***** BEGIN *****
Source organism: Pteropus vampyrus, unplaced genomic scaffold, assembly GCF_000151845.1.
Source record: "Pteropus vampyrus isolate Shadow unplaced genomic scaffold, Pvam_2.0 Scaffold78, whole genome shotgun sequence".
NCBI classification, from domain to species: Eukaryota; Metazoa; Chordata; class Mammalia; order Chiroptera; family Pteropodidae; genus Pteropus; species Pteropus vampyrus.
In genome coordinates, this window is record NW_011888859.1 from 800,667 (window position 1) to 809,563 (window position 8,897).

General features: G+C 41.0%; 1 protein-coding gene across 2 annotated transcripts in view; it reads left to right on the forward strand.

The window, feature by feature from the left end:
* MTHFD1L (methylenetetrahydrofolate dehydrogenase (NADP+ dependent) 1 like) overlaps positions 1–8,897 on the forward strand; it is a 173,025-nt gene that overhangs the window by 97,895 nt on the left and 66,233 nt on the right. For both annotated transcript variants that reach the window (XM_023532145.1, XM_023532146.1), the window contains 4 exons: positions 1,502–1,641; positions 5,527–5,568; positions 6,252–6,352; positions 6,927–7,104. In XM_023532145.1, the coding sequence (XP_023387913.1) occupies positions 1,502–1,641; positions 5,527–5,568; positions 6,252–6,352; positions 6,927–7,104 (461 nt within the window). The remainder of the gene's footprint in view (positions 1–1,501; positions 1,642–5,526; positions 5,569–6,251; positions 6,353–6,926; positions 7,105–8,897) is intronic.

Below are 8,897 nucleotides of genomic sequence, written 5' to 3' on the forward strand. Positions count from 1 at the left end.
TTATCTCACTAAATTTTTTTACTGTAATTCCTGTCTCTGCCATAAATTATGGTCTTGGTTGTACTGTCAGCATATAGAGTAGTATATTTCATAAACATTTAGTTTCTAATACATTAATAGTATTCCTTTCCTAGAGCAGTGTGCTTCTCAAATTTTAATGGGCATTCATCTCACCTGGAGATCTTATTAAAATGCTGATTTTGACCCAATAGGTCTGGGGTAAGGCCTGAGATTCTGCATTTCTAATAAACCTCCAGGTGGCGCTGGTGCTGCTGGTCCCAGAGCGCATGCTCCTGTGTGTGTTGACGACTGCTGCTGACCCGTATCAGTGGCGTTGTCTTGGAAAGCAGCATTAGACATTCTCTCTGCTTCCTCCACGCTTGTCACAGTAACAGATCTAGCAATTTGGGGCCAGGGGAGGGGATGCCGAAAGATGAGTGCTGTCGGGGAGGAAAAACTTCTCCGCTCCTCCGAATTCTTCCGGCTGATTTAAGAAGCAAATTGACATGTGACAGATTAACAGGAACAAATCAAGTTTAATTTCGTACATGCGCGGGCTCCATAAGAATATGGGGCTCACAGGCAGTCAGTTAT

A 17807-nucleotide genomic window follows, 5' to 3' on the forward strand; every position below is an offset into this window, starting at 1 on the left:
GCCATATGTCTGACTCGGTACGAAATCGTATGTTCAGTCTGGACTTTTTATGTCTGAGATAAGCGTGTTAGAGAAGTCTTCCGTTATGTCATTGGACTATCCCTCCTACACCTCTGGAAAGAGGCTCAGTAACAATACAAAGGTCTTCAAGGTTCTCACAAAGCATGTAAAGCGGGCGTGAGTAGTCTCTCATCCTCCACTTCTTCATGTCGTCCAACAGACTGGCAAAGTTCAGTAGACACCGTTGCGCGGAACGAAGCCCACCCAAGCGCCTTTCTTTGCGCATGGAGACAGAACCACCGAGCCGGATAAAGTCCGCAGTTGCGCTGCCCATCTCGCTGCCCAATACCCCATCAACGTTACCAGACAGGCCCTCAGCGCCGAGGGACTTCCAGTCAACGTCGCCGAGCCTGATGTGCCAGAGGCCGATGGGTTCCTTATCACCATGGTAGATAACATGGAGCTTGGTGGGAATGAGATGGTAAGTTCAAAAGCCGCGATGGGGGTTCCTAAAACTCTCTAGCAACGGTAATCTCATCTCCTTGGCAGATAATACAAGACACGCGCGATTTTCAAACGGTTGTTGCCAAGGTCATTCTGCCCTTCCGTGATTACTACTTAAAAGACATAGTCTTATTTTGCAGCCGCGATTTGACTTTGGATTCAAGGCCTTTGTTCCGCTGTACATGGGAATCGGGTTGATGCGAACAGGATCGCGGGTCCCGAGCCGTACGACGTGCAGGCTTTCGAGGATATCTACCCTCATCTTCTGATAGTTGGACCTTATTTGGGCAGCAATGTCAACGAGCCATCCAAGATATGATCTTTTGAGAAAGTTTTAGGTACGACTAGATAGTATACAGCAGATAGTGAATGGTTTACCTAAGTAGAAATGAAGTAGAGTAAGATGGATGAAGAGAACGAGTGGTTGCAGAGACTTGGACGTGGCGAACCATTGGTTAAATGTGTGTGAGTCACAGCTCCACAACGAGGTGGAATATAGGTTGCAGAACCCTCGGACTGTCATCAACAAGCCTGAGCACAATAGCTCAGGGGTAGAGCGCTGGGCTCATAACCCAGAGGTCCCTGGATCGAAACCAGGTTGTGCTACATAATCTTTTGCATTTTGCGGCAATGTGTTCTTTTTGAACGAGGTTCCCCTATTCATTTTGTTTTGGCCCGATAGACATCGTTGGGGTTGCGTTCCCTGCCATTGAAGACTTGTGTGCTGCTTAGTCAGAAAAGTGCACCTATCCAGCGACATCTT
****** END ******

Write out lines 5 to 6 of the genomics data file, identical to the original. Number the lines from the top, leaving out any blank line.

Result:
General features: G+C 41.0%; 1 protein-coding gene across 2 annotated transcripts in view; it reads left to right on the forward strand.

The window, feature by feature from the left end: